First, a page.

That is why the Movement For a People's Party, whose 4+-hour streamed convention on Sunday was trending at #2 on Twitter, is receiving so little media coverage. It's the bloody and sometimes lethal street battles between social justice protesters and right-wing militias in a few US cities that are gobbling up all the headlines.
It's as though a story about the burgeoning solidarity among regular people must not be allowed to take attention away from the professional marketing of fear. The increasing numbers of people who are refusing to succumb to fear and hatred of the "other," and who are also taking steps to politically organize themselves outside the confines of the two-party system strikes fear into the heart of the ruling class.
If all we hear about are Trump's tweets, and tut-tutting punditry about Black on Black violence, Black on White Violence, White on Black Violence, White on White Violence, Antifa and QAnon Violence, the propaganda about Russian Interference in Our Democracy, it just sucks us into their divide-and-conquer program and deflects our attention away from the real war, the violent class war of the Rich against the rest of us.
It tries to transform our fear of Covid-19 into fear of the Other. It tries to redirect our rational anger about the failure of the corrupt political duopoly, to both prevent disease outbreaks and to ameliorate the devastating social and economic effects of the pandemic, onto one or the other of the senile presidential candidates. The ruling "donor" class, through its political operatives, has made the conscious choice to abandon tens of millions of vulnerable people to needless suffering and death, while Wall Street posts record gains.
So, who are you going to vote for, Trump or Biden? Which side are you on - Black Lives Matter or Blue Lives Matter? By presenting us with such limited choices and bemoaning the "divisiveness" without exploring the longstanding, underlying causes of it, maybe the Duopoly can lull us or scare us into thinking that we have no choice at all. And that it's all our fault.
For starters, one thing we should keep in mind is that protest-busting cops function as the hired weaponized buffer zone between citizens and the ruling class. The fact that America's municipal police forces have been become increasingly militarized in recent decades, with even small town departments now heavily fortified with tanks, drones and grenade launchers, is testament to the essential brutality of thst real war, the class war of the rich versus the rest of us. The oligarchic forces, be they Army, Navy, Air Force, Marines, DEA, ICE, National Guard, Homeland Security, Border Patrol or cops on the beat, are mainly comprised of working class people from the same distressed communities where "civilian" jobs have been destroyed by the cruel ravages of neoliberal capitalism and its corporation-serving "free trade" deals. All you need to achieve the American Dream of a secure job and a decent wage is a gun, a uniform, and a pension -which may or may not be there for you once Wall Street gets done fiddling with it.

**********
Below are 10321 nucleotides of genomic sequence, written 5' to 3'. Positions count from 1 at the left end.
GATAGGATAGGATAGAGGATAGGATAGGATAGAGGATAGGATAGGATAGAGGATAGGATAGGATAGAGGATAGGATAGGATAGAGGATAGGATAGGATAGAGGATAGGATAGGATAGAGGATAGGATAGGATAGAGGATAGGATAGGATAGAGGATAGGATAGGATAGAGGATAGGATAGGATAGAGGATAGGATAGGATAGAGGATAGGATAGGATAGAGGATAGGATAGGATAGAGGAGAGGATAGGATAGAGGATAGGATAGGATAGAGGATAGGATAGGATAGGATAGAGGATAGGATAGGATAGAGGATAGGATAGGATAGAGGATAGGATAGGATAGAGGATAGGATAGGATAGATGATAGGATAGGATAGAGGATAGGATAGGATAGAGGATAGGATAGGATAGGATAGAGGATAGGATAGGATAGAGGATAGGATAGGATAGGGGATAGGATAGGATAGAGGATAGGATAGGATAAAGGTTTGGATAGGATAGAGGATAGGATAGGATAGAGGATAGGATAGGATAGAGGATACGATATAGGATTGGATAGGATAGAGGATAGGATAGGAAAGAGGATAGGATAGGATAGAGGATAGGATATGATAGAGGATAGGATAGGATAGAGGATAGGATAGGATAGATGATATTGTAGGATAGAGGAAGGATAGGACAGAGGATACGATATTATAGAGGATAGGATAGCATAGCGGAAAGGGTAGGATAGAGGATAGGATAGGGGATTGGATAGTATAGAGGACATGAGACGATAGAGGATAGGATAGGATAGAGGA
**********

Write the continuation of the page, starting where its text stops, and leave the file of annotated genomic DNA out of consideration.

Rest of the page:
Donald Trump does not, of course, give one single damn about either police officers or about the marginalized assault rifle-toting vigilantes acting in his name and upon his inflammatory tweeted instructions. Nor do Joe Biden and Kamala Harris give one solitary damn about the Black victims of the police violence and privatized prison gulags which they have funded and championed and overseen their entire political lives. Cops, vigilantes and protesters: they are but interchangeable pawns and props and scapegoats in the cynical power game.
Former New York City Mayor Michael Bloomberg, whose $50 billion-plus personal fortune makes him one of the richest and most powerful men in the world, did in fact boast that "I have my own army in the NYPD, which is the seventh biggest army in the world."
This man, an honored prime time speaker at the Democratic National Convention a few weeks ago, had launched his own ill-fated run for the presidency last year by apologizing for using this private army to racially profile ("stop and frisk") Black and Brown men in record, relentless numbers for the crime of merely existing. His neofascist policy, eventually declared unconstitutional, was what really "inflamed tensions" between communities and the private army acting at the behest of Bloomberg and the other lords of capital. These armed forces were not a few "bad apples," These were regimented troops under strict orders to fill a quota imposed by a racist billionaire mayor and even funded by some of the same corporations now trying to make a cynical buck off the Black Lives Matter movement.
It was unsurprising, therefore, when the New York City police union blasted Bloomberg for the fake apology he offered in the standard venue beloved of any pandering Democratic politician worth his salt - a Black church.